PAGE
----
- carry out a topiary and maintenance pruning
- for this purpose, thin out
- remove all dry, rubbing and tightly standing shoots
- cut off the branches growing towards the ground
- leave only about five to seven of them
- leave about two to three side shoots per branch
- shorten the others down to two eyes
- here too, pay attention to how old the shoots are in each case
- On a high trunk, the previous year’s shoots bear the fruit, and this must be taken into account when pruning. The crown should be airy and permeable to sunlight and light, so a plentiful harvest is ensured.
Save shredded trunk
Unlike a shrub or espalier fruit, the crown of the high trunk can become bald if pruning is missed in only one year. Then the tree bears only a few and small, unformed gooseberries. To save the tree, only radical pruning will help, which should be done as follows.
- leave only five branches
- radically cut all the others
- cut the bare shoots directly on the trunk as well
- shorten the branches that remain standing up to two eyes
- in this way new shoots are usually formed
- a new crown is formed above the old one
In order to prevent further shortening, regular annual pruning should be carried out again in the spring in the following years.
Trellis is popular in many hobby gardens because it is versatile and also saves space. Thus, many trees and shrubs are also often grown as a natural fence along the garden border with the neighbor.
This has the advantages that the hobby gardener can harvest abundant fruit, but the fruit plants require little space as a narrow boundary, Even one or more gooseberry bushes can be grown as espalier fruit in this way. The cut here is basically the same as the cut of a shrub, yet here must also be paid attention to various other things.
- Provide space for development
- more than eight to twelve main shoots may remain
- remove shoots that develop too far from the cane
- cut all base shoots that are older than four years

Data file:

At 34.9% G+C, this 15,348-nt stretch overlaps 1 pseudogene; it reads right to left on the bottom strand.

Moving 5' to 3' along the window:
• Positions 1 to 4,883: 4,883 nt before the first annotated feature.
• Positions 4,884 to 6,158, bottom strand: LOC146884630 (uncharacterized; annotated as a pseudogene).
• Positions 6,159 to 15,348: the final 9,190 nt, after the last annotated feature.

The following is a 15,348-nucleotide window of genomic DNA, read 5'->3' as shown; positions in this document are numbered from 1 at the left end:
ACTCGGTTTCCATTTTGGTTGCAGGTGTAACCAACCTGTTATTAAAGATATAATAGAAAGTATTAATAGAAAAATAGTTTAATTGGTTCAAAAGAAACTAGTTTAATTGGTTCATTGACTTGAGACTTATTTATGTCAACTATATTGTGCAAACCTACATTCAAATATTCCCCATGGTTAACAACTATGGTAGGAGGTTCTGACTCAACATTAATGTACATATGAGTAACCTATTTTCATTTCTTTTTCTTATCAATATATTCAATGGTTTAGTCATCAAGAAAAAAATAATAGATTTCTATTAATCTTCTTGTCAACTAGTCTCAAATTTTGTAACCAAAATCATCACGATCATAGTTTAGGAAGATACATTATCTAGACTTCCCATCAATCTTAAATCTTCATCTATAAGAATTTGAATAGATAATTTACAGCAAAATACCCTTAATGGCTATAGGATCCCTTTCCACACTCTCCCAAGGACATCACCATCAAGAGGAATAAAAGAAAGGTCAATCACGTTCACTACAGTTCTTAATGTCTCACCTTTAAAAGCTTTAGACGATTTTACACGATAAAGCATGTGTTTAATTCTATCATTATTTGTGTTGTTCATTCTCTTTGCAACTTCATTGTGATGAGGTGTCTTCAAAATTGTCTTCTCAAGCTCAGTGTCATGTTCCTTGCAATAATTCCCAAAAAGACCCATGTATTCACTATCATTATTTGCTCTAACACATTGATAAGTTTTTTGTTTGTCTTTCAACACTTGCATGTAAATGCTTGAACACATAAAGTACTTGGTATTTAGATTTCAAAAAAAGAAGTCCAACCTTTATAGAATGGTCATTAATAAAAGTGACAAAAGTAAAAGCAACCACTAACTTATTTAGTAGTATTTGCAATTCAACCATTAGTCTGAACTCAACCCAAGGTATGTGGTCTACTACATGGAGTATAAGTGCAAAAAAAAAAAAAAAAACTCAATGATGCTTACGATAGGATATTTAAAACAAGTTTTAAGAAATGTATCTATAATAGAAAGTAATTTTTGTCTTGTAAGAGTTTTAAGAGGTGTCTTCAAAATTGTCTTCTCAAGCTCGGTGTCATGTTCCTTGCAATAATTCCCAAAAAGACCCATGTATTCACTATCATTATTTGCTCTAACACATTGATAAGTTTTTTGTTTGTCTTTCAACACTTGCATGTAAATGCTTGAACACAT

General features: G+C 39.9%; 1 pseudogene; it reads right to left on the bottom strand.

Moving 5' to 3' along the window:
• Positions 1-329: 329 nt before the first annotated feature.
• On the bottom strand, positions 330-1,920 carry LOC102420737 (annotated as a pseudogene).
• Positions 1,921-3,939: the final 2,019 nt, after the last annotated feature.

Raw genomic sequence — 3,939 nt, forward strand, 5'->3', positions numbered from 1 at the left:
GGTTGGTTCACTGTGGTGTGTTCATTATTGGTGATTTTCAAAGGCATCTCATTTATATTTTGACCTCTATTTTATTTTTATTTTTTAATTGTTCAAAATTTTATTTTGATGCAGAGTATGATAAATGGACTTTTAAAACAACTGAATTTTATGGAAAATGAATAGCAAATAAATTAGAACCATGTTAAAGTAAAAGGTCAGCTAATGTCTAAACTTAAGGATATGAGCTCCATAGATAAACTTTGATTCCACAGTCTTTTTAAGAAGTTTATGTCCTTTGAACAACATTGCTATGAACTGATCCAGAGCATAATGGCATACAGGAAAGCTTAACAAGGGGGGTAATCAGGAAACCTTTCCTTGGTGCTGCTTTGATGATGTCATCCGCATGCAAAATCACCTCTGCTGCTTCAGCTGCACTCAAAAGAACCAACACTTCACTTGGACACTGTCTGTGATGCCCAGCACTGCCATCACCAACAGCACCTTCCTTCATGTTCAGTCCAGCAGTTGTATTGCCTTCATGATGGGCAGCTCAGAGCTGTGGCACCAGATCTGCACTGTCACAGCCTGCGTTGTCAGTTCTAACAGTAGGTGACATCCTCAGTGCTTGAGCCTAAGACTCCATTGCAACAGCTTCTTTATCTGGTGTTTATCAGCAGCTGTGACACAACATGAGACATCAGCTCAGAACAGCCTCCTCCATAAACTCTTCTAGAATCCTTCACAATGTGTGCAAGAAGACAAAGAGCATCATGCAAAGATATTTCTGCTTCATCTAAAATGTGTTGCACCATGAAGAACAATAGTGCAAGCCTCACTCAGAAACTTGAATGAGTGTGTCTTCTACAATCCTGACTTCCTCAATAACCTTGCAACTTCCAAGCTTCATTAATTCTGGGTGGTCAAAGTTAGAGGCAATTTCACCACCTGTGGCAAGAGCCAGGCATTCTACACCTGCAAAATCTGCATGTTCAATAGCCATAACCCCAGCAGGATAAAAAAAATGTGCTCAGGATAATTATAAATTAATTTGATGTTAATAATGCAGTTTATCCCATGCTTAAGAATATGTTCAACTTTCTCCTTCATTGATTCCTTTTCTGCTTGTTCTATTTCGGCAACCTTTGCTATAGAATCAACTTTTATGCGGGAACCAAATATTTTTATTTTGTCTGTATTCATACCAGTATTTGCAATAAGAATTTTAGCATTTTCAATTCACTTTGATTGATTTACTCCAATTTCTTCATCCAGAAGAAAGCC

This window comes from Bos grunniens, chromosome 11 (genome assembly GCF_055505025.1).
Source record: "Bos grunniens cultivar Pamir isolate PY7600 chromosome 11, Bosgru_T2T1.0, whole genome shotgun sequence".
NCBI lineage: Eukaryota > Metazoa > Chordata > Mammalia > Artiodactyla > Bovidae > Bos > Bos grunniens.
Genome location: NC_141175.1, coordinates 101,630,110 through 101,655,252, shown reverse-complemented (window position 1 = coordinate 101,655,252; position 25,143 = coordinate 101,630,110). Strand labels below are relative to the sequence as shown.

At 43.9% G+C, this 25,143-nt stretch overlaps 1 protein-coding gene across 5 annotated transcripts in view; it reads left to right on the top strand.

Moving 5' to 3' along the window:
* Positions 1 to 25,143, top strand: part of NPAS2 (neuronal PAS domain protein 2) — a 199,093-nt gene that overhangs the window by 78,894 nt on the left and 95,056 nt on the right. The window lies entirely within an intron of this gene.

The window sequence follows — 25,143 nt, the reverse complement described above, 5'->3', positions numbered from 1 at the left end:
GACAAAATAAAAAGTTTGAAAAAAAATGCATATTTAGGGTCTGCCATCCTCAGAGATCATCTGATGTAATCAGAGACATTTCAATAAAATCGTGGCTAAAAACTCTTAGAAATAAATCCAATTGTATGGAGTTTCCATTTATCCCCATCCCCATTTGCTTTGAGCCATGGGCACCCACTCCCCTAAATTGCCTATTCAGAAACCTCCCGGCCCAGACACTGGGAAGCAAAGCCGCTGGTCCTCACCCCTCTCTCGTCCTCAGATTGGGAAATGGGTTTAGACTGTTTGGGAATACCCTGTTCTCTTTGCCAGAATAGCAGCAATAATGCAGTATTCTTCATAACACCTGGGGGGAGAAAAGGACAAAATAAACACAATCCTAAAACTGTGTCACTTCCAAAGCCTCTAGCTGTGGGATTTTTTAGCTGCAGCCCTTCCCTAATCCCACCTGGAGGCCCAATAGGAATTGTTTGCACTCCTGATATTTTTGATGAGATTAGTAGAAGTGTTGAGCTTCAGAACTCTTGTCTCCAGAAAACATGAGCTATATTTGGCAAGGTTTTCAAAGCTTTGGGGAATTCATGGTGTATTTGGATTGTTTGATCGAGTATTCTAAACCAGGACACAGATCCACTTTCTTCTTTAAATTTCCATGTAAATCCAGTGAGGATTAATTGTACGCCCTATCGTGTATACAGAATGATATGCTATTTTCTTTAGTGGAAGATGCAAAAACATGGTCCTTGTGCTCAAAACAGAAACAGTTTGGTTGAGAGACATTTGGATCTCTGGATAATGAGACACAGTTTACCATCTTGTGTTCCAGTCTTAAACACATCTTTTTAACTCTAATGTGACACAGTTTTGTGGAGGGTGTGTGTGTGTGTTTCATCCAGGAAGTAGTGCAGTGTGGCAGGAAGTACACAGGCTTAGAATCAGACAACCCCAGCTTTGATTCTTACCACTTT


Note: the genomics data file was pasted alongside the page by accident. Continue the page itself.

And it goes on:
- side shoots with fruit find more support on the trellis
- leading branch may well bear more than two or three shoots
bush with little space
Recently, it is also becoming more and more trendy to plant shrubs as a slender spindle. Thus, this method is quite possible with a gooseberry bush, especially if there is not enough space. Through targeted pruning, any amateur gardener can raise his gooseberry tree into the form of a slender spindle.
This should be done as follows:
- When planting, insert a stick 150 to 200 cm high.
- tie the strongest shoot to it
- cut back side shoots, leaving two eyes
- cut back other shoots to the ground
- continue to attach the main shoot to the pole during growth
- this way some fruits will be formed in the height
Of course, this method is useful only if there is really little space, for example, only a very small balcony, where a shrub or a high trunk would not find a place. The harvest with this method as a spindle turns out much smaller.
The right tool is important so that the gooseberry bush or tree does not suffer damage when it is cut. Thus, it is most important that the cutting tool be sharp and disinfected before pruning. To do this, use pure alcohol from the pharmacy or a special disinfectant from a well-stocked garden store.
This is important to prevent bacteria or disease from entering the cut. Depending on whether the gooseberry cultivated in your own garden is a specimen with thorns, when working with the bush should also be worn gardening gloves as a precaution, because otherwise the risk of injury from the thorns is great.
Besides the following tools are recommended for pruning:
- Rose shears
- sharp knife
- to protect yourself from the thorns, pruning shears help
- these are longer in the shaft and the thorns are not touched by the hands
I have 30 years of experience and i started this website to see if i could try and share my knowledge to help you.
With a degree a Horticulture BSc (Hons)
I have worked as a horticulture specialist lead gardener, garden landscaper, and of course i am a hobby gardener at home in my own garden.
Please if you have any questions leave them on the article and i will get back to you personally.